CAFOD’s debt campaigning over the years

Maria Elena Arana, CAFOD’s Campaign Outreach Coordinator, tells us how CAFOD’s debt campaigning has transformed over the years and how now, more than ever, we need to speak up once more to cancel all debt.

I started work in CAFOD’s campaign team back in summer 1991. CAFOD then was in the third year of the environment campaign Renewing the Earth. During the 1990s, CAFOD supported policy forums that were looking at the impact of debt in increasing poverty in many developing countries across the world, but particularly in sub Saharan Africa.

We wanted to campaign on debt cancellation because of this. Along with trade and workers’ rights, these issues became a key component of the CAFOD Fair Deal for the Poor campaign launched in 1997.

Jubilee 2000

At that time, CAFOD was a founder member of the Jubilee 2000 Coalition, campaigning on debt cancellation for the poorest countries. By May 18 1998, the same day at the FA Cup final that year, a human chain of over 70,000 campaigners surrounded a meeting of leaders from the world’s richest countries – the G8 – in Birmingham. I still remember the many monthly train journeys to Birmingham for joint agency planning meetings!

Maria Elena Arana, CAFOD’s Campaign Outreach Coordinator.

And CAFOD, along with Christian Aid, was one of the major agencies supporting this event. We organised one of the four sectors of the chain and filled the cathedral three times over that afternoon. For the thousands who couldn’t fit into the cathedral, we organised loudspeakers so they could hear the words of ministers, MPs and partners.

Speak up to cancel the debt

One partner in particular, Mulima from Zambia’s Catholic Commission for Justice, Development and Peace, told us the story of an eight-month-old baby in Zambia who contracted malaria. His parents spent two days borrowing the money to buy drugs to save his life. His parents walked with him for two hours to the nearest clinic, but he died on the way. “When that child was born, he owed the world’s richest creditors more than he could ever repay,” she said. “The truth is that in his short life, he only stopped being bankrupt when his parents buried him.”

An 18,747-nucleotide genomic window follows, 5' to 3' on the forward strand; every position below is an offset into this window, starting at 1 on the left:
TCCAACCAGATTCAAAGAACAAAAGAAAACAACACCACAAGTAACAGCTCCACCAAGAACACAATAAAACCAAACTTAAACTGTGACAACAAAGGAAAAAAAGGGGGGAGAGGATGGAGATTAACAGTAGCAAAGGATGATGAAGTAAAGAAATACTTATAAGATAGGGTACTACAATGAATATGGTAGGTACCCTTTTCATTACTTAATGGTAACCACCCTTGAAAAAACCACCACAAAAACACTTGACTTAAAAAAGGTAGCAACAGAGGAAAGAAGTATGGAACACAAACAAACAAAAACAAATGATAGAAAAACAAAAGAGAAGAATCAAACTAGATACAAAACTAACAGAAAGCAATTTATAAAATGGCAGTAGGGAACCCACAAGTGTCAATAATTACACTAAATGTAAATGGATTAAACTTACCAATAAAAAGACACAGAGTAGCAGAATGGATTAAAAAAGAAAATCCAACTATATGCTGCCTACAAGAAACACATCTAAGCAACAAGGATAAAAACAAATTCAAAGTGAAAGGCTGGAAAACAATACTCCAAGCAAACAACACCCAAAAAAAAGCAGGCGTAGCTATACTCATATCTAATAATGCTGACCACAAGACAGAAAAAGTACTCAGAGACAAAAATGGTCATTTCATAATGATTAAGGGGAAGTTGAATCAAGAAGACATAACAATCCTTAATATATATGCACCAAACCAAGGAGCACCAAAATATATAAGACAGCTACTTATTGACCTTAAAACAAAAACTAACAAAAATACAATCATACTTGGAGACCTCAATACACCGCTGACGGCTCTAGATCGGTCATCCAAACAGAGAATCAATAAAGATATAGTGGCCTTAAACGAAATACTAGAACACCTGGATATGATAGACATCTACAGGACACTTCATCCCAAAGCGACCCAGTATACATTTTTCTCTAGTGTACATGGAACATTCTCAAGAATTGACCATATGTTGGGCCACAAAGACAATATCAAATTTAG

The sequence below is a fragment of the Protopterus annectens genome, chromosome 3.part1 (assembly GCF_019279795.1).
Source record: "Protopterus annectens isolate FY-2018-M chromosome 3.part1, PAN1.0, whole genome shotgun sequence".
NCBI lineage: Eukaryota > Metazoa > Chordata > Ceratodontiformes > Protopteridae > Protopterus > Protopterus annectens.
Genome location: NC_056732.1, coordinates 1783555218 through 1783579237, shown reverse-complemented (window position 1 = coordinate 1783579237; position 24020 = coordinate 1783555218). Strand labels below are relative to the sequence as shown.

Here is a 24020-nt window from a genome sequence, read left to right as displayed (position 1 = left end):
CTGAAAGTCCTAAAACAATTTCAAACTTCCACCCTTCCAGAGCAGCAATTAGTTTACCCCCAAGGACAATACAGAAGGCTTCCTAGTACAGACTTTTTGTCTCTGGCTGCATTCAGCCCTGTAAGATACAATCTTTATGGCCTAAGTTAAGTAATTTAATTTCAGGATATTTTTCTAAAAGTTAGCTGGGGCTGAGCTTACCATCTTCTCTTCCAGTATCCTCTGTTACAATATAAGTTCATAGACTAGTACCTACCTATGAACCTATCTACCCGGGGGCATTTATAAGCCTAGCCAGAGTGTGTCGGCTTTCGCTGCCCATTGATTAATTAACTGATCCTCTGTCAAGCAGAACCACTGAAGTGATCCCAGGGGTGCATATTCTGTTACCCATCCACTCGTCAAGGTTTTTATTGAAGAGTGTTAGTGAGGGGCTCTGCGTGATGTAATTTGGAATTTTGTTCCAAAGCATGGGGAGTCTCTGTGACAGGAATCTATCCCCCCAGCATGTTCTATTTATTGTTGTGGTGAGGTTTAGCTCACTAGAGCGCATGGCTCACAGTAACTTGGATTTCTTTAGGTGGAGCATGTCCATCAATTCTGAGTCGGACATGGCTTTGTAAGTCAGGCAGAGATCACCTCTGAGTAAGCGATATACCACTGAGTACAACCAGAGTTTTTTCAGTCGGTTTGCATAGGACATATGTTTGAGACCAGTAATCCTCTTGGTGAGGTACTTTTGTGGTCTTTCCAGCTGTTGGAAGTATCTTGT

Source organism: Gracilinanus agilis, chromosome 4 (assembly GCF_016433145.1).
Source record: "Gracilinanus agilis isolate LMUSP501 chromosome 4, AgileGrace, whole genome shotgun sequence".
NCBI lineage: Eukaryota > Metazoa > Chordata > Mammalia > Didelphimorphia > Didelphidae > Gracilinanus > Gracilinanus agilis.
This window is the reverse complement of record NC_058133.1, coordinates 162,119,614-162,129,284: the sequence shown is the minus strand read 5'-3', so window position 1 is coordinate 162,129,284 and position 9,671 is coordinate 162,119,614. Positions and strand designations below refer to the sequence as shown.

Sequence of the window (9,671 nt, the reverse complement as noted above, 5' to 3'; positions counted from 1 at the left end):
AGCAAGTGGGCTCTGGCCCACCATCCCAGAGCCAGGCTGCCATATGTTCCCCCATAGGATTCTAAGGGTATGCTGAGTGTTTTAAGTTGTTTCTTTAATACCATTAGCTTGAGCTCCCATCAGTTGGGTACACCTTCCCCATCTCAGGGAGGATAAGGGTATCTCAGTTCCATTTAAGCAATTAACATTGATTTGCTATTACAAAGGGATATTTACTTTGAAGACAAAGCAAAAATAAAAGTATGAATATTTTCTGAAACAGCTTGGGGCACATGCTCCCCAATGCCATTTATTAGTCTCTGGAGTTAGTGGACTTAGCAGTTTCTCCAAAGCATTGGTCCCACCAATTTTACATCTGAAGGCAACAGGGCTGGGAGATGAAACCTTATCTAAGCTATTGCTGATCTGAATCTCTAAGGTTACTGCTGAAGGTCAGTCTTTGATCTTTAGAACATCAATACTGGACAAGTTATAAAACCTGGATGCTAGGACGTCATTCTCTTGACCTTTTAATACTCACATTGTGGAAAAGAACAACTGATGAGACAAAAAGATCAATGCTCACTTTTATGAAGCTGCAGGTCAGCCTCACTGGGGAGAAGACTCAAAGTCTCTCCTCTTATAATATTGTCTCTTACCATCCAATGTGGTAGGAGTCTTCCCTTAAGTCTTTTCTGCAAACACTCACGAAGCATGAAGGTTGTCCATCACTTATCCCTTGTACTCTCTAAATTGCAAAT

Debt cancellation is possible

By the end of the Jubilee 2000 campaign, over 300,000 CAFOD supporters had signed the Jubilee 2000 petition. This public call for justice resulted in pledges to deliver far-reaching debt cancellation.

Twenty-three of the world’s poorest countries have received debt cancellation totalling over US $87 billion. As a result, spending on public services rose in all these countries: an average increase of around 40 per cent on education and a massive 70 per cent on healthcare. Our debt campaigning in the past had a huge and positive impact on poor communities across the globe.

We need you once again

When primary-school fees in Uganda were cancelled due to debt relief, the number of children enrolled in primary schools more than doubled, to more than five million, over the next four years. Enrolments doubled again in the four years after that.

Twenty million more African children entered school thanks to debt cancellation and targeted aid increases between 2000 and 2004. Money freed up through debt cancellation helped build classrooms and provide training for teachers.

In April 2020, the G20 group of the world’s largest economies announced that over 70 countries could stop making debt payments over the next eight months to the countries they owe. This would save around $12 billion.

This is a welcome step, however, debts must be cancelled – not just suspended – to avoid simply postponing an economic crisis to next year.

Between now and September, we want you to send us a photo of you creatively displaying the words Cancel The Debt. We’re collecting photos of supporters from across England and Wales, and we will put your photos together in October to send a message to world leaders that it’s time to #CancelTheDebt.

Find out how to get involved with #CancelTheDebt.

By adding your face and voice, you can show that debt isn’t something the international community will stand for.

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